While a person can often access the above treatments from home, inpatient (residential) rehabilitation is often recommended, where the various treatment programmes can be administered on-site and the addict will be unable to come into contact with amphetamines and thus risk relapsing.
As noted above, amphetamines remain popular amongst recreational drug users and come in a variety of forms. MDMA (ecstasy) is the most frequently abused amphetamine in the UK and has spread well beyond its traditional core user group within the party/rave culture. “Speed” – a street name for amphetamine itself, normally in powder form – has declined somewhat in popularity since its heyday a few decades ago but retains a significant user base.
Methamphetamine (“meth” or “crystal meth”), an extremely addictive and destructive form of the drug, has not yet achieved the popularity in the UK that it has in many other countries, but its use is growing, placing increased strain on social and health services. Because of its medical uses, amphetamine (and combination drugs containing it) is also available under a variety of brand names including Adderall, Mydayis, Evekeo and many others.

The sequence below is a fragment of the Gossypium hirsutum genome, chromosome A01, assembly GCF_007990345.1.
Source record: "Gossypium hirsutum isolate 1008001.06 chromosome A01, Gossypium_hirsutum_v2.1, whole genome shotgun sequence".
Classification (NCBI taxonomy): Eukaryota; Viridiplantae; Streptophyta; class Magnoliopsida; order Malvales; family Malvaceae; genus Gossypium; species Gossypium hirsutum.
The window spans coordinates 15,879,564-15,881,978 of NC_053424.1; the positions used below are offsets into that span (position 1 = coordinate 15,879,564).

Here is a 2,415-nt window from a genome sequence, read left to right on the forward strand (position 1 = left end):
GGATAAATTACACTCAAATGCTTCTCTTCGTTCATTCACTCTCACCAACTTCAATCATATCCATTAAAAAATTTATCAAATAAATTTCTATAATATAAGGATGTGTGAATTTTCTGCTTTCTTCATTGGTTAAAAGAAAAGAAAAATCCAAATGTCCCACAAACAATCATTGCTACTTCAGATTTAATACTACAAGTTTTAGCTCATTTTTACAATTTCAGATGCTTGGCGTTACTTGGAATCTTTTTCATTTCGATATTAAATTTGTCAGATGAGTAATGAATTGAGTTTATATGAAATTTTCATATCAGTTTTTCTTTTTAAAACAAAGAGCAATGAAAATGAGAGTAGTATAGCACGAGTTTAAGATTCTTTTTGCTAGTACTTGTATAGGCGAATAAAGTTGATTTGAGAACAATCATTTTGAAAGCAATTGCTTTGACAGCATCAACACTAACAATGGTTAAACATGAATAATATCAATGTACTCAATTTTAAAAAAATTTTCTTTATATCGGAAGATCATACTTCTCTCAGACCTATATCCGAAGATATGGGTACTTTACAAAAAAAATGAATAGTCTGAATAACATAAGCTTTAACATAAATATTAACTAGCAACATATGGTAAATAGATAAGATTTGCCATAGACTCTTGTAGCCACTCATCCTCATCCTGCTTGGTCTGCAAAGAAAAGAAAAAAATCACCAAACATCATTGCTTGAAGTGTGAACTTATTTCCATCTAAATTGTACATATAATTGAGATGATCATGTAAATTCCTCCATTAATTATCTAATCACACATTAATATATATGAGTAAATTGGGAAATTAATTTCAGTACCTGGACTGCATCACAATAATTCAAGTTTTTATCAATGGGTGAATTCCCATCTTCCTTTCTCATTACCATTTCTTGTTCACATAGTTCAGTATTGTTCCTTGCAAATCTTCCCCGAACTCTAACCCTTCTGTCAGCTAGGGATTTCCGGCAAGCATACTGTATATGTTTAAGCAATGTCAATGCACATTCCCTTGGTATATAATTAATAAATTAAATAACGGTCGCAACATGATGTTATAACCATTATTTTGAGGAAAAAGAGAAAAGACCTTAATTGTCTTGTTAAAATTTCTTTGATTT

Although a comprehensive list of street names for amphetamines would be impossible to compile (as slang evolves so rapidly, and because each “brand” of ecstasy tablet has its own name), some common terms include:
Amphetamines have long been associated with weight-loss treatment (both medically approved and illicit); amphetamine itself is sometimes prescribed to treat obesity and eating disorders, while many people procure amphetamines illegally to help them lose weight (or keep it off). As they suppress a person’s appetite, amphetamines are frequently seen as a “pain-free” solution to weight-related issues as a user simply doesn’t want to eat as much (or at all) and thus a lack of willpower ceases to be such a concern.
Moreover, amphetamine users often engage in much more (and more arduous) physical activity than the norm: amphetamine has also been used for many years as a performance-enhancing drug in sport and personal fitness; drugs such as ecstasy are sometimes known as “dance drugs” because of the desire a user feels to dance, often for prolonged periods; meanwhile in some cases amphetamines have a greatly enhancing impact upon the libido and users can engage in a great deal of high-energy sexual activity.
This exercise may well lead to significant weight loss; however, it can also place tremendous strain upon the cardiovascular system which, combined with insufficient food consumption and malnutrition, can have extremely negative and lasting effects upon the body.